If there's ever anything that gets a non-committal bass to bite, it is other bass feeding in front of it - and that's the competitive feeding cue that the Skimmer's tail-stirring movement sends out to every bass within range of sensing the surface-feeding boils trailing out behind the Skimmer.

New Rock N Vibe Lipless Crankbait. ima's latest offering for you in the pursuit of your fishing dreams is the Rock N Vibe lipless vibrating crankbait.

It is compact at only 2-1/2 inches long yet weighs a full 1/2 oz and sports two oversized premium Owner trebles that fish just can't miss.

Before tying the Rock N Vibe on your line, cup it carefully in the palm of your hand and shake it. You'll hear and feel a vibrancy not found in other lipless cranks. It's almost the noise and feel of something alive in your hand, such as a cicada or other noise-making insect.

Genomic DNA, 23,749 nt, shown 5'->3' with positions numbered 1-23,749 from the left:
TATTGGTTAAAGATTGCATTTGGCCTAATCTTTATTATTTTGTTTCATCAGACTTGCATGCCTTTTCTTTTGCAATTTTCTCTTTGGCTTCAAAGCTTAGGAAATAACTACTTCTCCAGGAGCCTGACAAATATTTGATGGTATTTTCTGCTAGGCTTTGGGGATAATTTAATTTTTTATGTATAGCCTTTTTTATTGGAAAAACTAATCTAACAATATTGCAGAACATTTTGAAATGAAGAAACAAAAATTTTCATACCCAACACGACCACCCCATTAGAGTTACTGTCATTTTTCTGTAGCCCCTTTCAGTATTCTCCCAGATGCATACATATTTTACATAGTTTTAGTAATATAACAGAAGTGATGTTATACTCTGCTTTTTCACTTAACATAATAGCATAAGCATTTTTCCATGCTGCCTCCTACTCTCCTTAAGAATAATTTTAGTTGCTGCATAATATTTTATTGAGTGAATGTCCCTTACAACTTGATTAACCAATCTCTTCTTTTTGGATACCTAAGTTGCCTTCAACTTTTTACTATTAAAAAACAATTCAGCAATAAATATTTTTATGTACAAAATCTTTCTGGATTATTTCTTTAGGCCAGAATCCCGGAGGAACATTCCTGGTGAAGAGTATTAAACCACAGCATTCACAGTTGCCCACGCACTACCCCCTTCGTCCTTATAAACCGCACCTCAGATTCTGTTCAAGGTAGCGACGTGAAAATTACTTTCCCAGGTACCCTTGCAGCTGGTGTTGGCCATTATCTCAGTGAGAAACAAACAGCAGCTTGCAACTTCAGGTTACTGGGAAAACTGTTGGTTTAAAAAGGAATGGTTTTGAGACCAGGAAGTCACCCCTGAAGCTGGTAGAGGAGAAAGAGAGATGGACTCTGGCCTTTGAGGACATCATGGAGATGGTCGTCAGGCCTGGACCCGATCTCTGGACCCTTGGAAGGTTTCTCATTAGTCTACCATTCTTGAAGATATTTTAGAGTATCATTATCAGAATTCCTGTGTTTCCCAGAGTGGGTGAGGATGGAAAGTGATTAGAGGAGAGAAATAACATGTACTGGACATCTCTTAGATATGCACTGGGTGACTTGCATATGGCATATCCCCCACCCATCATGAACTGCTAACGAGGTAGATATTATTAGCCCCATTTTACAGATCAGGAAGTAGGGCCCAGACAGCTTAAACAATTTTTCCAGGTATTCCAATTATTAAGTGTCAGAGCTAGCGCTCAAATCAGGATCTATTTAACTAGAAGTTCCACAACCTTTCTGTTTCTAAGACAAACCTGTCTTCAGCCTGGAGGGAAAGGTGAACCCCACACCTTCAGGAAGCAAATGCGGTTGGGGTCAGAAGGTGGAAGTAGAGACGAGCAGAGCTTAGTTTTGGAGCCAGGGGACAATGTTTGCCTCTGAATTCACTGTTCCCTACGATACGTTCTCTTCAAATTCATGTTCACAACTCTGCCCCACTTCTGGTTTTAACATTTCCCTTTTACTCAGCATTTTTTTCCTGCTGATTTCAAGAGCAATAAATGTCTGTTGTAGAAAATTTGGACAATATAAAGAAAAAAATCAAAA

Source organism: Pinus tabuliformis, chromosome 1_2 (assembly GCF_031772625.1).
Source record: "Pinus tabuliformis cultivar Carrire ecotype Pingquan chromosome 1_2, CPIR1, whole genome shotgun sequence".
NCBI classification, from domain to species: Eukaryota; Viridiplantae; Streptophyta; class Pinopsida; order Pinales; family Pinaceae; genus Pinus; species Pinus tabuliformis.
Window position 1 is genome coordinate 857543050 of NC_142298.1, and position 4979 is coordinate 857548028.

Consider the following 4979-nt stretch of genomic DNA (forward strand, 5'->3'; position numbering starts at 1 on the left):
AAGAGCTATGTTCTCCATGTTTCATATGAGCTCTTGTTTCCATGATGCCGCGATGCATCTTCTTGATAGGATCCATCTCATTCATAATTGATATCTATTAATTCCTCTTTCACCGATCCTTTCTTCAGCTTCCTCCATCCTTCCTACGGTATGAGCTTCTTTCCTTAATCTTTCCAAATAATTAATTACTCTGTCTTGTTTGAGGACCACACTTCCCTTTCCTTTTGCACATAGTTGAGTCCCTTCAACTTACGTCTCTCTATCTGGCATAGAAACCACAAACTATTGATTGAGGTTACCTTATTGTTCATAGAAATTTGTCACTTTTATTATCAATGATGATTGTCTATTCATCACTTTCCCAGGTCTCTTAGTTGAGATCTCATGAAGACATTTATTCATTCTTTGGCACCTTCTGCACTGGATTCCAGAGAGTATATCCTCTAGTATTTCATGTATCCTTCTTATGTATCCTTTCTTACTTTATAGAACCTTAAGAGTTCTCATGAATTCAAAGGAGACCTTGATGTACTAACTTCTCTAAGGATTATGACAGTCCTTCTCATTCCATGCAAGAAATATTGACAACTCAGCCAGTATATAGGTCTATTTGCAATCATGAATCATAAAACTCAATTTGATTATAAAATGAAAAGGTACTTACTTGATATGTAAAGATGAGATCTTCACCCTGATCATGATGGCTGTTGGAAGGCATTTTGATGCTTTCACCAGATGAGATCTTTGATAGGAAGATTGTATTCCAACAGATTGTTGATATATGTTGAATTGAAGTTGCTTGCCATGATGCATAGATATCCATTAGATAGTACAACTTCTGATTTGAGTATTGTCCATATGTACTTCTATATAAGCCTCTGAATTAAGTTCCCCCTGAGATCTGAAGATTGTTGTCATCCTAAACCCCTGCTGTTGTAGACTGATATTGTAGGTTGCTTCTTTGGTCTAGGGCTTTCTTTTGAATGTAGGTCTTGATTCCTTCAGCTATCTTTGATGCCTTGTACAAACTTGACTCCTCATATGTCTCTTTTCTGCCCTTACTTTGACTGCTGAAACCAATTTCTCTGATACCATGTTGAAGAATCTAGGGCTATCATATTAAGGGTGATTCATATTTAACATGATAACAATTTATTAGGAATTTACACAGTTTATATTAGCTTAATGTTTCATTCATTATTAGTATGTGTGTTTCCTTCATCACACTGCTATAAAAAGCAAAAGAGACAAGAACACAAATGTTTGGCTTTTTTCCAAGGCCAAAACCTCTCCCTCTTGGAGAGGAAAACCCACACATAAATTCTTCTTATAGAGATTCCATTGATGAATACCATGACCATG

The Rock N Vibe does not make an excessively loud noise, but it is a more natural or vibrant noise than many other rattling cranks. In addition to noise, the Rock N Vibe generates a high vibration that feels like a buzz between your fingers.

Next, tie it to your rod, hook it securely onto a rod guide foot, and put that rod inside your car or truck with you on your way down to the lake. As you motor down the bumpy highway, listen to the rumbling noise made by the rapidly-vibrating Rock N Vibe on the rod in the vehicle with you. It's more like a constant, low rumble than a rattle. More of a shivering or quivering sound all abuzz like some sort of insect or something alive.

As you cast the Rock N Vibe, you'll notice that rumble and buzz manifest itself in the rod tip in a way that no other crankbait does. It's not the way you feel a wide or tight wiggle with other crankbaits, but it's a sort of bouncy, buzzy, vibrancy in the rod tip.